- The world’s riskiest mountain bike event returns.
- In the Utah desert, riders face their fears – and try to conquer them.
- Practice rides for the Red Bull Rampage have already delivered some memorable moments.
Since 2001, the world’s most daring mountain bikers have made an annual pilgrimage to Utah.
As autumn in the northern hemisphere allows a narrow weather window of milder temperatures, before the bitter winter cold, riders have explored. Discovered. Ridden. And crashed.
In the Utah desert’s Zion national park, an elite roster of mountain bikers meet each year for Red Bull’s Rampage. An event where the terrain is so extreme that nobody feigns bravery. Fear and trepidation are very present emotions.
No safe options
The Red Bull Rampage has generated some of mountain biking’s most iconic images. Riders rolling off impossibly steep cliffs. Launching and landing immense airs. And suffering, dramatic crashes.
Each year, new invitees join the established cadre of Rampage riders. Nobody is here by accident.
Riders evaluate possible lines down the cliff faces. Friends come to help shape terrain. Its arduous landscape labour mixed with building expectation.
When elite riders - start doubting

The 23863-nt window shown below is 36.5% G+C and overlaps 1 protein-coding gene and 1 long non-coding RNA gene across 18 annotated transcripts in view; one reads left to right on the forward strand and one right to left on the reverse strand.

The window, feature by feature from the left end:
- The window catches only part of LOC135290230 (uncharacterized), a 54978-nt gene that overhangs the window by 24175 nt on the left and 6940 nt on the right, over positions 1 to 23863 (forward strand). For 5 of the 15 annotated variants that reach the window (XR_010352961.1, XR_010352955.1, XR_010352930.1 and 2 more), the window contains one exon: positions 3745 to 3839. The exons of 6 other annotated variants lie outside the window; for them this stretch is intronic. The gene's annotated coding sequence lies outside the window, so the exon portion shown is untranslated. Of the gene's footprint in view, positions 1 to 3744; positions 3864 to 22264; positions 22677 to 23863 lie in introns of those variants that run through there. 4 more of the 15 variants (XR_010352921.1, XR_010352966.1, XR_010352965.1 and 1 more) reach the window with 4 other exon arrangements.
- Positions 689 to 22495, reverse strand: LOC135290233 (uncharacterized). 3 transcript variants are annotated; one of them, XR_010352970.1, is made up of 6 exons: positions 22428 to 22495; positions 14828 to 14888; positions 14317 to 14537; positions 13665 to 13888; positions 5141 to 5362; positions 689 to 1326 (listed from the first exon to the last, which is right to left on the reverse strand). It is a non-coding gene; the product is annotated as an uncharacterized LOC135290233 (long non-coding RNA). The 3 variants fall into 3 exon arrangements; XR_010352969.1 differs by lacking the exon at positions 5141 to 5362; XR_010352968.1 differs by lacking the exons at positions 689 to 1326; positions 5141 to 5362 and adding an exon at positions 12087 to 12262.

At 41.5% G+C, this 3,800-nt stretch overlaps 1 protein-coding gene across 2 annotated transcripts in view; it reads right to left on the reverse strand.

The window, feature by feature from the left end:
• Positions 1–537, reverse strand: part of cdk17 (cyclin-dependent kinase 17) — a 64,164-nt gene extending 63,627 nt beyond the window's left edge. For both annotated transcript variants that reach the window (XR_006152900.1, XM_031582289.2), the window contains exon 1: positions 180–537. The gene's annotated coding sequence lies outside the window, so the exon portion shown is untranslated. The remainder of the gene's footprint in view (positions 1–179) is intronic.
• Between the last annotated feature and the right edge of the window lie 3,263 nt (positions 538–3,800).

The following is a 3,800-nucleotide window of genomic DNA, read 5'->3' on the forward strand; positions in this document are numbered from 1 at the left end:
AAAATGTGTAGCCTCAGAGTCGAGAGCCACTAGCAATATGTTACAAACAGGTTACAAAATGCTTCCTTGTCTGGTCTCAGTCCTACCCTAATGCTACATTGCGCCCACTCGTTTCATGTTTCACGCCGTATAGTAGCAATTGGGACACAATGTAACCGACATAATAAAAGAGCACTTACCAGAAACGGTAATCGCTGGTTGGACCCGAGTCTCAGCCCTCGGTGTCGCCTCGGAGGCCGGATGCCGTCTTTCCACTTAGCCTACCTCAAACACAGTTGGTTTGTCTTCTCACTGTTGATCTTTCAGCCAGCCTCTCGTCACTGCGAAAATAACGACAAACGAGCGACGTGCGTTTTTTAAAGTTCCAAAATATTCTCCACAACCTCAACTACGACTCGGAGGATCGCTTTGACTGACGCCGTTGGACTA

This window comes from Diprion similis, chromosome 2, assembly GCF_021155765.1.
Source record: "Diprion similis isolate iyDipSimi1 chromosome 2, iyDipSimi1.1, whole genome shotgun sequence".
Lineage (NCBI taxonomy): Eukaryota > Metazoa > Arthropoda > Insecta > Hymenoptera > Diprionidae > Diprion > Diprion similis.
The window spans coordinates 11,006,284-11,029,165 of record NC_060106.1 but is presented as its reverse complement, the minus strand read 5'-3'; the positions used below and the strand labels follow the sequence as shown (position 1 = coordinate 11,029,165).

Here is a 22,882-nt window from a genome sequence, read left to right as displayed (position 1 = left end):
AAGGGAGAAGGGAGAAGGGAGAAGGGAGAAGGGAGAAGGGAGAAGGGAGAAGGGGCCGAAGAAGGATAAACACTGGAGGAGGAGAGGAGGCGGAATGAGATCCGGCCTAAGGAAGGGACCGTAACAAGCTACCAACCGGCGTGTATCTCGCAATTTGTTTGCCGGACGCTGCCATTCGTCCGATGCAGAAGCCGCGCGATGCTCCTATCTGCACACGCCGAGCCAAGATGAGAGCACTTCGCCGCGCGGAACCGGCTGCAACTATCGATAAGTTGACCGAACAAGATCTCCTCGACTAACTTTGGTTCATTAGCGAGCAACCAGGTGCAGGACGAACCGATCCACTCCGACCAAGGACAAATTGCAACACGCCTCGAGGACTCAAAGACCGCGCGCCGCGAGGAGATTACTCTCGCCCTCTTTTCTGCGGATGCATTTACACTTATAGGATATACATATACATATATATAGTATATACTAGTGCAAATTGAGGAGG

During the week’s practise for this year’s Rampage, riders have already had to face their fears. The clip above, of Poland’s Szymon Godziek, is telling.
Rampage also happens to be the ultimate proving ground for mountain bike component durability. If it can survive a week at Rampage, it will last a lifetime for normal riders.
One of the greatest Rampage riders, is Canadian Brandon Semenuk. He is a three-time winner of the event and in practice, landed an amazing whip – off a huge cliff drop.
Can a smaller fork, survive Rampage?
Semenuk is a favourite to win his fourth Rampage title and his bike is running a smaller fork than would ordinarily be the case at Rampage.
With the considerable landing forces involved, triple-clamp forks with 40mm stanchions have become the default standard on Rampage bikes.
Semenuk is riding a single-crown fork, with 38mm stanchions, traditionally considered too small for the extreme terrain. But that doesn’t appear to be bothering him.